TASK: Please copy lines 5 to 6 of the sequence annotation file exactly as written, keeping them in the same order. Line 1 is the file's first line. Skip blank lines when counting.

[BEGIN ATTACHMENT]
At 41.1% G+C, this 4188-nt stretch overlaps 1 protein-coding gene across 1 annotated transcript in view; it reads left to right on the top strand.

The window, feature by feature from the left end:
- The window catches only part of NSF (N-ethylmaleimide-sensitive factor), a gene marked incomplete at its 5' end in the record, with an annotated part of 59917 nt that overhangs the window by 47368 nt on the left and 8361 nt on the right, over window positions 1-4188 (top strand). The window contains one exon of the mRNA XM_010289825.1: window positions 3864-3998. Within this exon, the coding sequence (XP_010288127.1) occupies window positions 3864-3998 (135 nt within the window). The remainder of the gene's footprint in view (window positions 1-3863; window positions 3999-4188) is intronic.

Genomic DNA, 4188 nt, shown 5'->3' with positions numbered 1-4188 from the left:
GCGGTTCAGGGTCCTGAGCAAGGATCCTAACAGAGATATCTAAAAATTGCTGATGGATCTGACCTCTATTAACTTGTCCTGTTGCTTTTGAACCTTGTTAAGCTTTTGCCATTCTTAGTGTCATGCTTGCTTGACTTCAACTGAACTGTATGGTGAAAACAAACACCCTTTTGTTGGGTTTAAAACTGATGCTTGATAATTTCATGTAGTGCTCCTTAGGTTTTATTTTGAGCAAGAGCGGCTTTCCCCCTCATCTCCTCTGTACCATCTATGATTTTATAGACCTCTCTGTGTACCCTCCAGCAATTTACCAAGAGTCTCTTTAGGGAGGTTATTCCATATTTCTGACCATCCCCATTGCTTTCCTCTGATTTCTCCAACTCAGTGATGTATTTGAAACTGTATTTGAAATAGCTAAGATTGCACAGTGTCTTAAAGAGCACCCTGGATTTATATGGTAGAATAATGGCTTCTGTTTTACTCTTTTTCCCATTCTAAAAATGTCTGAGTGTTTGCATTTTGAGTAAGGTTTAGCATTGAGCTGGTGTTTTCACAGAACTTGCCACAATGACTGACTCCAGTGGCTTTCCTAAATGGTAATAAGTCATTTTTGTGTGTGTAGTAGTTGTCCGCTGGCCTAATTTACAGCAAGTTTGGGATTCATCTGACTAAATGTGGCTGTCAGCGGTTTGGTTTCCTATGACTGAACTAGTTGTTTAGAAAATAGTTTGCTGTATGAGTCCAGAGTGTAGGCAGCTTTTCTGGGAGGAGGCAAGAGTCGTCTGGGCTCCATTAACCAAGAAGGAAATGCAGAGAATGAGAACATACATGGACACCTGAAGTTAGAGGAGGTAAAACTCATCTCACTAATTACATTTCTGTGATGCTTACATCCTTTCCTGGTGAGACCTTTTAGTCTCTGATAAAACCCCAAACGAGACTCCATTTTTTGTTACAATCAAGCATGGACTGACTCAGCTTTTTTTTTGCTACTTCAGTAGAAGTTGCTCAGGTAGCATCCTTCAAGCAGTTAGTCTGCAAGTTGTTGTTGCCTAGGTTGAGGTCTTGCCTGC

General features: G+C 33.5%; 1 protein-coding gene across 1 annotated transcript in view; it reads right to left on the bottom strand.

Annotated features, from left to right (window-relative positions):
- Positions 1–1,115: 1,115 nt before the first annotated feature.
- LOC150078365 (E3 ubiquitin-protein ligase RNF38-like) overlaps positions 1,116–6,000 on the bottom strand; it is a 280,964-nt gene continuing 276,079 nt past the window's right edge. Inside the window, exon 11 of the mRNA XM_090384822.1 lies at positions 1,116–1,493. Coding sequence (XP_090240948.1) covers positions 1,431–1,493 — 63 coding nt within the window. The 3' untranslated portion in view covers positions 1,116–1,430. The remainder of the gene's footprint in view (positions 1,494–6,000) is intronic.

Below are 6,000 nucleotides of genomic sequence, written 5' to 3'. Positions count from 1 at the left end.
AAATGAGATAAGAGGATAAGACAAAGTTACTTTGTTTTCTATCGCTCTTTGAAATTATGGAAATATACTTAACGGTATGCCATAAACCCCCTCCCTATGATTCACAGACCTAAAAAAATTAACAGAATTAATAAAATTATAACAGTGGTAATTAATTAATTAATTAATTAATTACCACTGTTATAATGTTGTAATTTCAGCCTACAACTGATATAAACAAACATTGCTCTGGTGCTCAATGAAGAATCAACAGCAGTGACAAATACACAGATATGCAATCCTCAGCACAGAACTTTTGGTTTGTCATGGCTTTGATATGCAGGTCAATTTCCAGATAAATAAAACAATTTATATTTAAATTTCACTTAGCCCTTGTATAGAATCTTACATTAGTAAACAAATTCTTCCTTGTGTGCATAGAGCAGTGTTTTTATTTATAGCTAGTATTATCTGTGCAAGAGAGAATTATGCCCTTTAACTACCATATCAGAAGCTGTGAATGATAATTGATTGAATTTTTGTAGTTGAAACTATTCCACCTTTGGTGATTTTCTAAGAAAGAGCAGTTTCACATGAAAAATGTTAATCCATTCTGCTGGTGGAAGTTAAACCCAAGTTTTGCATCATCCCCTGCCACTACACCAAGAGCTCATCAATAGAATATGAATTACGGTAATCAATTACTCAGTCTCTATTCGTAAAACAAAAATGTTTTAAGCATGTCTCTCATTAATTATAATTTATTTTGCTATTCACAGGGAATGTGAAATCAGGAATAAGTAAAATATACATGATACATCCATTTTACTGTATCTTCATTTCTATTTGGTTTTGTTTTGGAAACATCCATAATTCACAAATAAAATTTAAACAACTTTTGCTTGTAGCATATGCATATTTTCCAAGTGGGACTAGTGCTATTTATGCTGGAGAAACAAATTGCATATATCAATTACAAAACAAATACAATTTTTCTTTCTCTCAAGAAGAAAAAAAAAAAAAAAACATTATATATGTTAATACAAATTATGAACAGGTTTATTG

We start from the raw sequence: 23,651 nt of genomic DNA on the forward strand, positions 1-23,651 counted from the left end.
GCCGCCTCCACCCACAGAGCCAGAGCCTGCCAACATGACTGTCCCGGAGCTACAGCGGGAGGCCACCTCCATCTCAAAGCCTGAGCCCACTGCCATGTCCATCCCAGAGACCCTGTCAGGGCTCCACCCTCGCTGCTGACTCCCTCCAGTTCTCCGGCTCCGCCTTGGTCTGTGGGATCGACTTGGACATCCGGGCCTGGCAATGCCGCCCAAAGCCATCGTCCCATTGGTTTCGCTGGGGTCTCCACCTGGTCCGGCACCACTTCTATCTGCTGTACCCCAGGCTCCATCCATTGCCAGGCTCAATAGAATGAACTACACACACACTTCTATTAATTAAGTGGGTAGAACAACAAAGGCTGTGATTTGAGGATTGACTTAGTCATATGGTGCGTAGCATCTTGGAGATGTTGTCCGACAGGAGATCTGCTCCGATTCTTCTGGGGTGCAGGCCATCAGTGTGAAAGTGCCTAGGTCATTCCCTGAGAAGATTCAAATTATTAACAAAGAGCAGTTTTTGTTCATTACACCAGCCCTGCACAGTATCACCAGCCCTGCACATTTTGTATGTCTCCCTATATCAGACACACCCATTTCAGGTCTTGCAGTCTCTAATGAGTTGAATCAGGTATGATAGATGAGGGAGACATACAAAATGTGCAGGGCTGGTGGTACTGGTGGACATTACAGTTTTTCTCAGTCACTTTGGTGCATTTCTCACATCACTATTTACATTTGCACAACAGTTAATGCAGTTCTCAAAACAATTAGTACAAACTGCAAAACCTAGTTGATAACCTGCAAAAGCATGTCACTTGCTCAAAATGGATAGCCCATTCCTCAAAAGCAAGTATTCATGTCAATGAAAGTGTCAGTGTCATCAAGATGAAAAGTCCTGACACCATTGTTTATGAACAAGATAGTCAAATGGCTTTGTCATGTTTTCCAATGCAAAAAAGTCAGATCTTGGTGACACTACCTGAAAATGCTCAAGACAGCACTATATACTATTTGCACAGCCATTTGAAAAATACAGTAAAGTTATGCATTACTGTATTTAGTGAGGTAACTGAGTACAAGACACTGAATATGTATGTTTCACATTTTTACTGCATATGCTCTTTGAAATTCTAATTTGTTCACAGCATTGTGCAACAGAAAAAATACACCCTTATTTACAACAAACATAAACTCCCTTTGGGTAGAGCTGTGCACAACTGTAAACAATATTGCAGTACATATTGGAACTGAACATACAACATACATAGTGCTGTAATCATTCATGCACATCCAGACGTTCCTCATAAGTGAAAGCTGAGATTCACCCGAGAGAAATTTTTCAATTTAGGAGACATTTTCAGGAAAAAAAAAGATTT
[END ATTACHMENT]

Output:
GCGGTTCAGGGTCCTGAGCAAGGATCCTAACAGAGATATCTAAAAATTGCTGATGGATCTGACCTCTATTAACTTGTCCTGTTGCTTTTGAACCTTGTTAAGCTTTTGCCATTCTTAGTGTCATGCTTGCTTGACTTCAACTGAACTGTATGGTGAAAACAAACACCCTTTTGTTGGGTTTAAAACTGATGCTTGATAATTTCATGTAGTGCTCCTTAGGTTTTATTTTGAGCAAGAGCGGCTTTCCCCCTCATCTCCTCTGTACCATCTATGATTTTATAGACCTCTCTGTGTACCCTCCAGCAATTTACCAAGAGTCTCTTTAGGGAGGTTATTCCATATTTCTGACCATCCCCATTGCTTTCCTCTGATTTCTCCAACTCAGTGATGTATTTGAAACTGTATTTGAAATAGCTAAGATTGCACAGTGTCTTAAAGAGCACCCTGGATTTATATGGTAGAATAATGGCTTCTGTTTTACTCTTTTTCCCATTCTAAAAATGTCTGAGTGTTTGCATTTTGAGTAAGGTTTAGCATTGAGCTGGTGTTTTCACAGAACTTGCCACAATGACTGACTCCAGTGGCTTTCCTAAATGGTAATAAGTCATTTTTGTGTGTGTAGTAGTTGTCCGCTGGCCTAATTTACAGCAAGTTTGGGATTCATCTGACTAAATGTGGCTGTCAGCGGTTTGGTTTCCTATGACTGAACTAGTTGTTTAGAAAATAGTTTGCTGTATGAGTCCAGAGTGTAGGCAGCTTTTCTGGGAGGAGGCAAGAGTCGTCTGGGCTCCATTAACCAAGAAGGAAATGCAGAGAATGAGAACATACATGGACACCTGAAGTTAGAGGAGGTAAAACTCATCTCACTAATTACATTTCTGTGATGCTTACATCCTTTCCTGGTGAGACCTTTTAGTCTCTGATAAAACCCCAAACGAGACTCCATTTTTTGTTACAATCAAGCATGGACTGACTCAGCTTTTTTTTTGCTACTTCAGTAGAAGTTGCTCAGGTAGCATCCTTCAAGCAGTTAGTCTGCAAGTTGTTGTTGCCTAGGTTGAGGTCTTGCCTGC

General features: G+C 33.5%; 1 protein-coding gene across 1 annotated transcript in view; it reads right to left on the bottom strand.